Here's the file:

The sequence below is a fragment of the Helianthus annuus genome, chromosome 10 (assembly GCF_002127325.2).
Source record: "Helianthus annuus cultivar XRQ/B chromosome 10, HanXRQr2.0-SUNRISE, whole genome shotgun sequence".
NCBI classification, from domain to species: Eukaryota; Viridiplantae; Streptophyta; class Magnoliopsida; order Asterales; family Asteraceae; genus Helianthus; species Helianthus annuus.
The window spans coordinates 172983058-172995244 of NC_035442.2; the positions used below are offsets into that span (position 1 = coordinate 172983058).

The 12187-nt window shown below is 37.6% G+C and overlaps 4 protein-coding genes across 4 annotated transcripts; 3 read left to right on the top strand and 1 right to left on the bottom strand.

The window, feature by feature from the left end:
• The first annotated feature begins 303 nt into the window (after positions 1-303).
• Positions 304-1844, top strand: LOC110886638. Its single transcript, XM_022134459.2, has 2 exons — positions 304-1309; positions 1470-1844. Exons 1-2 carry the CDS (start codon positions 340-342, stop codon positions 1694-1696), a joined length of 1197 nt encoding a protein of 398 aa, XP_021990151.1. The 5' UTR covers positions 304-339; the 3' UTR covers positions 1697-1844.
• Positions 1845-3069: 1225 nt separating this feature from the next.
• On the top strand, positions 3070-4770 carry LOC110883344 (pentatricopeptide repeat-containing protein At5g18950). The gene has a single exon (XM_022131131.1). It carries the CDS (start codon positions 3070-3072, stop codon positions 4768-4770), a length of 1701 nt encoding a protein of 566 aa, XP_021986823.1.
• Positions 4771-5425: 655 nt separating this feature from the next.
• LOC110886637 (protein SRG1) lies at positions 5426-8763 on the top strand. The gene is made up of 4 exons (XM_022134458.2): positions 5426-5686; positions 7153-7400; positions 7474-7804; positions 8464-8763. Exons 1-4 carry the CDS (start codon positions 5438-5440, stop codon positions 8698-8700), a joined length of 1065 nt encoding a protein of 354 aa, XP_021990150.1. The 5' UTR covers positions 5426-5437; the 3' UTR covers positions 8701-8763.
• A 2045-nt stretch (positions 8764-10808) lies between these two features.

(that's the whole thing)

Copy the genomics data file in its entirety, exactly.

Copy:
The sequence below is a fragment of the Helianthus annuus genome, chromosome 10 (assembly GCF_002127325.2).
Source record: "Helianthus annuus cultivar XRQ/B chromosome 10, HanXRQr2.0-SUNRISE, whole genome shotgun sequence".
NCBI classification, from domain to species: Eukaryota; Viridiplantae; Streptophyta; class Magnoliopsida; order Asterales; family Asteraceae; genus Helianthus; species Helianthus annuus.
The window spans coordinates 172983058-172995244 of NC_035442.2; the positions used below are offsets into that span (position 1 = coordinate 172983058).

The 12187-nt window shown below is 37.6% G+C and overlaps 4 protein-coding genes across 4 annotated transcripts; 3 read left to right on the top strand and 1 right to left on the bottom strand.

The window, feature by feature from the left end:
• The first annotated feature begins 303 nt into the window (after positions 1-303).
• Positions 304-1844, top strand: LOC110886638. Its single transcript, XM_022134459.2, has 2 exons — positions 304-1309; positions 1470-1844. Exons 1-2 carry the CDS (start codon positions 340-342, stop codon positions 1694-1696), a joined length of 1197 nt encoding a protein of 398 aa, XP_021990151.1. The 5' UTR covers positions 304-339; the 3' UTR covers positions 1697-1844.
• Positions 1845-3069: 1225 nt separating this feature from the next.
• On the top strand, positions 3070-4770 carry LOC110883344 (pentatricopeptide repeat-containing protein At5g18950). The gene has a single exon (XM_022131131.1). It carries the CDS (start codon positions 3070-3072, stop codon positions 4768-4770), a length of 1701 nt encoding a protein of 566 aa, XP_021986823.1.
• Positions 4771-5425: 655 nt separating this feature from the next.
• LOC110886637 (protein SRG1) lies at positions 5426-8763 on the top strand. The gene is made up of 4 exons (XM_022134458.2): positions 5426-5686; positions 7153-7400; positions 7474-7804; positions 8464-8763. Exons 1-4 carry the CDS (start codon positions 5438-5440, stop codon positions 8698-8700), a joined length of 1065 nt encoding a protein of 354 aa, XP_021990150.1. The 5' UTR covers positions 5426-5437; the 3' UTR covers positions 8701-8763.
• A 2045-nt stretch (positions 8764-10808) lies between these two features.